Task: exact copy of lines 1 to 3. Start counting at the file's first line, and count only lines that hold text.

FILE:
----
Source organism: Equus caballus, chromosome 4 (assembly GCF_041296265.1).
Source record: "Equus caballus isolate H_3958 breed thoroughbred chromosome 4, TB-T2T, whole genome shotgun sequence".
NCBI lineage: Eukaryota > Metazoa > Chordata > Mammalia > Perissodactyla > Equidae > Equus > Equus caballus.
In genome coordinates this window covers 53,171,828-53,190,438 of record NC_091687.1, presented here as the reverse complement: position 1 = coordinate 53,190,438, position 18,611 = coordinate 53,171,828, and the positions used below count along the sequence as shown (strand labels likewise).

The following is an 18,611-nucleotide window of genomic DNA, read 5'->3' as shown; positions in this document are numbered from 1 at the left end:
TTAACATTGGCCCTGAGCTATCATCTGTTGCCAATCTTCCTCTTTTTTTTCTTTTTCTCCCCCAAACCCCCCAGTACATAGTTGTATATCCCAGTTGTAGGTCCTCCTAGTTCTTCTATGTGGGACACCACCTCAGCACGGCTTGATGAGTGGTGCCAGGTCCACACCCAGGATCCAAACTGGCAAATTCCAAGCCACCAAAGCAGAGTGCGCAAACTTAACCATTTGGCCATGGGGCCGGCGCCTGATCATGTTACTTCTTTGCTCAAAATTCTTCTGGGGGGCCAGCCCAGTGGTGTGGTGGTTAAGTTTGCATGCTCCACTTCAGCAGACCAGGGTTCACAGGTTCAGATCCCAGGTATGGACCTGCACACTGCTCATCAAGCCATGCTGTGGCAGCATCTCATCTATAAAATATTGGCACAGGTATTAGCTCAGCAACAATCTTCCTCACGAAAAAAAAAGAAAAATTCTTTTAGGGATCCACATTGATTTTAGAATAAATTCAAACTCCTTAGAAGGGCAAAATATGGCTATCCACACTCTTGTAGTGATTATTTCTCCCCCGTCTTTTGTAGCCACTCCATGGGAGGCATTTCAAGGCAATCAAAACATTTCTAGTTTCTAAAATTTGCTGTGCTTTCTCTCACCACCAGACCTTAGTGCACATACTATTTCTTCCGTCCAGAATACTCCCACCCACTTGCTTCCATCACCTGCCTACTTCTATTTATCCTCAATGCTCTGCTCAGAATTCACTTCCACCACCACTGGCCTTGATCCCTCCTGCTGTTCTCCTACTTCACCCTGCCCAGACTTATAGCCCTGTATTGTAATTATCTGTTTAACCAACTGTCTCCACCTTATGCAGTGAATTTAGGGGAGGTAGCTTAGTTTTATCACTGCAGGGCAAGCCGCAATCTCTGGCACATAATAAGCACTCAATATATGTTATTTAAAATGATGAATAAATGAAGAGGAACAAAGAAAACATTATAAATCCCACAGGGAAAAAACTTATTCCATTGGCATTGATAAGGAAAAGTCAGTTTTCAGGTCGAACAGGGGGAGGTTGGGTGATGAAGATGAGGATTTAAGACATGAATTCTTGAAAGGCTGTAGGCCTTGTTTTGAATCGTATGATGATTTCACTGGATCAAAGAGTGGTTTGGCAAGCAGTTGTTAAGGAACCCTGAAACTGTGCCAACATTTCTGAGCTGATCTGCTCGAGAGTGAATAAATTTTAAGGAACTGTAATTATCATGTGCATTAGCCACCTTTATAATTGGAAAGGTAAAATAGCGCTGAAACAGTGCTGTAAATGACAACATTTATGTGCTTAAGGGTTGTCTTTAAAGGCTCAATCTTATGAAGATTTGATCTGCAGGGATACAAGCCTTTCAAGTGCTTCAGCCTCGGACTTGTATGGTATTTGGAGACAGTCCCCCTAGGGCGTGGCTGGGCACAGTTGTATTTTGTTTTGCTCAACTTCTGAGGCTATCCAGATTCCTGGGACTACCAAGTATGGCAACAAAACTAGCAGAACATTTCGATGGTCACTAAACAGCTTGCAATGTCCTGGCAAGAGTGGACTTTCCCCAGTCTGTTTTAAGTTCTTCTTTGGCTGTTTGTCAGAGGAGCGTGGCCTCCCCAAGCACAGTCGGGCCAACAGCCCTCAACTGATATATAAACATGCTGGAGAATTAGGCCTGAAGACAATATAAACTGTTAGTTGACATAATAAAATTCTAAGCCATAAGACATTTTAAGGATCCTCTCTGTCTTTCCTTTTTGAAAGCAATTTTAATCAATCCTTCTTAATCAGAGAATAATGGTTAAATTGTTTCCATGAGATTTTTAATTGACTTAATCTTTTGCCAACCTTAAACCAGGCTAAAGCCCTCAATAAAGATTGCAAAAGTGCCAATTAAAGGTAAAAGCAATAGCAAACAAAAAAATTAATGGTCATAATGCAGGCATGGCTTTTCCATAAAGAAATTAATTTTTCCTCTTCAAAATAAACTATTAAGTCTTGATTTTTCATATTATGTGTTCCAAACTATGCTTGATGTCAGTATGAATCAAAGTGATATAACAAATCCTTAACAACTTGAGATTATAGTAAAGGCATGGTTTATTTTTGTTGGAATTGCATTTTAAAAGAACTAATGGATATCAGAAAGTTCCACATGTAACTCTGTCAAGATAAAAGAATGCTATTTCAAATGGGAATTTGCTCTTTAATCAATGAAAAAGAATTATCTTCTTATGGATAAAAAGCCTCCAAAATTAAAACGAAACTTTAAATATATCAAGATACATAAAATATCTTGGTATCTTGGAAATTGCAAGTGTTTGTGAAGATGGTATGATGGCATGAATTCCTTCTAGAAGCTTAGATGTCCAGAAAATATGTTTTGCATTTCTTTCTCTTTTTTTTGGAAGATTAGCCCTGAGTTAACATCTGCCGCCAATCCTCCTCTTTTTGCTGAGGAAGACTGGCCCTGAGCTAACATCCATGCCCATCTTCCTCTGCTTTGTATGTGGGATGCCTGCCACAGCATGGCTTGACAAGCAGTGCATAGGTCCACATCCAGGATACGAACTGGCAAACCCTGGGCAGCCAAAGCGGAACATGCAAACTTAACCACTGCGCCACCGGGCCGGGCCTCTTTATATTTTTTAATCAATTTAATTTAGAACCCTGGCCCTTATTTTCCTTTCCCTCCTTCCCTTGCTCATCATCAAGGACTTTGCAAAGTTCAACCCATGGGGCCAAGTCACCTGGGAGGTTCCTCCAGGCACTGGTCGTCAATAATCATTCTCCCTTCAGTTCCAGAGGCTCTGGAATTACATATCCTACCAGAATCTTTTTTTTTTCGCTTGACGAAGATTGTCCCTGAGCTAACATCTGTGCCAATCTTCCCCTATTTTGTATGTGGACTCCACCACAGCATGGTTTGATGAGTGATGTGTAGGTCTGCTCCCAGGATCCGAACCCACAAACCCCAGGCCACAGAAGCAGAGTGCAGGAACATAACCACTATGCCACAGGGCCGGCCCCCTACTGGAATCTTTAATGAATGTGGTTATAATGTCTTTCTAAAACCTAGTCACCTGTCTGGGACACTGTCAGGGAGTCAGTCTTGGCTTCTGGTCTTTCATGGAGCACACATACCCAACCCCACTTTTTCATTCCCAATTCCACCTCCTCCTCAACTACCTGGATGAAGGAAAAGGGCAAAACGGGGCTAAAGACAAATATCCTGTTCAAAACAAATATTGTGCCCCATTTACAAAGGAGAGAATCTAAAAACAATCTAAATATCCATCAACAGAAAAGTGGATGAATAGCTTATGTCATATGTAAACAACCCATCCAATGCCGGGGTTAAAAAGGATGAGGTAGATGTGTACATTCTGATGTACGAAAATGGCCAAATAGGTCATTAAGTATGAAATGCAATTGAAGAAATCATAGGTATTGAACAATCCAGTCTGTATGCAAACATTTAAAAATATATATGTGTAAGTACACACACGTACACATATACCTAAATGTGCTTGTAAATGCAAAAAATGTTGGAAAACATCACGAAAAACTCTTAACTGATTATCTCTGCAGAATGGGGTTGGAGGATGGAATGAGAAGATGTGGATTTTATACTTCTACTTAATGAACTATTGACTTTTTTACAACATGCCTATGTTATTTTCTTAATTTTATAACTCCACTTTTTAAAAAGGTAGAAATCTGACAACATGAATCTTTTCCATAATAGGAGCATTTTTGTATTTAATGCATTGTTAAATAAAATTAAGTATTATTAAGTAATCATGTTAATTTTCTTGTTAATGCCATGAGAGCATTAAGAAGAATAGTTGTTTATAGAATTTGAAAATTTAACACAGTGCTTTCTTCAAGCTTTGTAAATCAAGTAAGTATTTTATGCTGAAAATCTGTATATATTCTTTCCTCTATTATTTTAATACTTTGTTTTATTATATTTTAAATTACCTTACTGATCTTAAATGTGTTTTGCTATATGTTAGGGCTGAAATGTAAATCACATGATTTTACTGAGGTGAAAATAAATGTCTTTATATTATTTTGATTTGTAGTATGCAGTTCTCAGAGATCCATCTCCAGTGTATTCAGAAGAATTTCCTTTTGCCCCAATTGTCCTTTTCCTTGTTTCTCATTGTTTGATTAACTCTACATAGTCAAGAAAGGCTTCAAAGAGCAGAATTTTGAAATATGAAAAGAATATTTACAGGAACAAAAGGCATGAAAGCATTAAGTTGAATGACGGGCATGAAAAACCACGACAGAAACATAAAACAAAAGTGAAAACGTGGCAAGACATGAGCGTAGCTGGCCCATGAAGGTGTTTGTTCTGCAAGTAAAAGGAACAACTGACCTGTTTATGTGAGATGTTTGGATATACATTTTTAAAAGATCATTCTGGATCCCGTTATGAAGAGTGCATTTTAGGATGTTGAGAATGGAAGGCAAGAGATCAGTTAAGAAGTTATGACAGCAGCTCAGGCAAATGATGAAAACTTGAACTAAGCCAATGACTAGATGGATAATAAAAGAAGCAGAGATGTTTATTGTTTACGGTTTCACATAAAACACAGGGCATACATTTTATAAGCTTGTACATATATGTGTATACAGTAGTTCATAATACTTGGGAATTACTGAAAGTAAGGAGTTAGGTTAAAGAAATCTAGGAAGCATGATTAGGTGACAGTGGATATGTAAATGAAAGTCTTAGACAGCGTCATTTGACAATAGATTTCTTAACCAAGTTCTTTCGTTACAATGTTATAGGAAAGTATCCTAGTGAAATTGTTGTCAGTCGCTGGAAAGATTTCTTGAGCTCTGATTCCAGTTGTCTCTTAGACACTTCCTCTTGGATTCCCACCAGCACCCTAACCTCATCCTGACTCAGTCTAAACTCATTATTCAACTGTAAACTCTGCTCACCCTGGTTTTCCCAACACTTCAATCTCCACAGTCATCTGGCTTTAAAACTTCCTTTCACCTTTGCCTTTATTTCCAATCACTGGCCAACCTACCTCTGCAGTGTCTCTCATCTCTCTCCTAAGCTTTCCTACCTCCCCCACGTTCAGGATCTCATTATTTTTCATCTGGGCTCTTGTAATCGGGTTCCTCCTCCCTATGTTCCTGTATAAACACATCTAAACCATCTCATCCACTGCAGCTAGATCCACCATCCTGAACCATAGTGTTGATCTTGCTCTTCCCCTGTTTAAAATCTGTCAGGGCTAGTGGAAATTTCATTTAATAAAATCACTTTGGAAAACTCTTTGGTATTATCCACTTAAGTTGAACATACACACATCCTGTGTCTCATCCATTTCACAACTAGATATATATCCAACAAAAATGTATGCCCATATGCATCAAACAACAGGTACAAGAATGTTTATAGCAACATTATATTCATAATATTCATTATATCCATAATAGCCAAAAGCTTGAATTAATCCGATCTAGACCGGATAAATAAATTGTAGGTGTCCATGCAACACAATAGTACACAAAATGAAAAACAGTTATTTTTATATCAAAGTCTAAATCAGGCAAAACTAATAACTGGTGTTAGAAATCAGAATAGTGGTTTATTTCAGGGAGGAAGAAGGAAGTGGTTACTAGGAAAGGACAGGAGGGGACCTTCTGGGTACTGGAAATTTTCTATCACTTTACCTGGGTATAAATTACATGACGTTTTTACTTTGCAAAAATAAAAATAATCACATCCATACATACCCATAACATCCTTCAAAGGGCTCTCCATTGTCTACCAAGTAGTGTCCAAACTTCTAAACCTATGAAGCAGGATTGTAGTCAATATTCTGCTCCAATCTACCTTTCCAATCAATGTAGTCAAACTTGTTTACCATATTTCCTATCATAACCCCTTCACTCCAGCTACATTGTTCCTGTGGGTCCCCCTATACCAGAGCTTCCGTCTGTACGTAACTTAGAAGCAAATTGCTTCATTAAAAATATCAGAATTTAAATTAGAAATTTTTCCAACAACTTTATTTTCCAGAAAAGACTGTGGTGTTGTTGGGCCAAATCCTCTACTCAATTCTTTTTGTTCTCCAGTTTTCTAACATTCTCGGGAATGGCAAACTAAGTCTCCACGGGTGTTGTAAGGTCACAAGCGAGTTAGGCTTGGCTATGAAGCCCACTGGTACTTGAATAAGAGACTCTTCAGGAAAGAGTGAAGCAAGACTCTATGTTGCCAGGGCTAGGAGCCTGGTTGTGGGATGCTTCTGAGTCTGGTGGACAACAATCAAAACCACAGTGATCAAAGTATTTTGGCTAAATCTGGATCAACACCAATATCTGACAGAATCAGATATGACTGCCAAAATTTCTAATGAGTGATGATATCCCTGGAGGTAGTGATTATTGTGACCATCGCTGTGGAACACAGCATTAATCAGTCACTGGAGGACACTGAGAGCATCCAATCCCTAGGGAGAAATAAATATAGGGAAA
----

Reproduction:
Source organism: Equus caballus, chromosome 4 (assembly GCF_041296265.1).
Source record: "Equus caballus isolate H_3958 breed thoroughbred chromosome 4, TB-T2T, whole genome shotgun sequence".
NCBI lineage: Eukaryota > Metazoa > Chordata > Mammalia > Perissodactyla > Equidae > Equus > Equus caballus.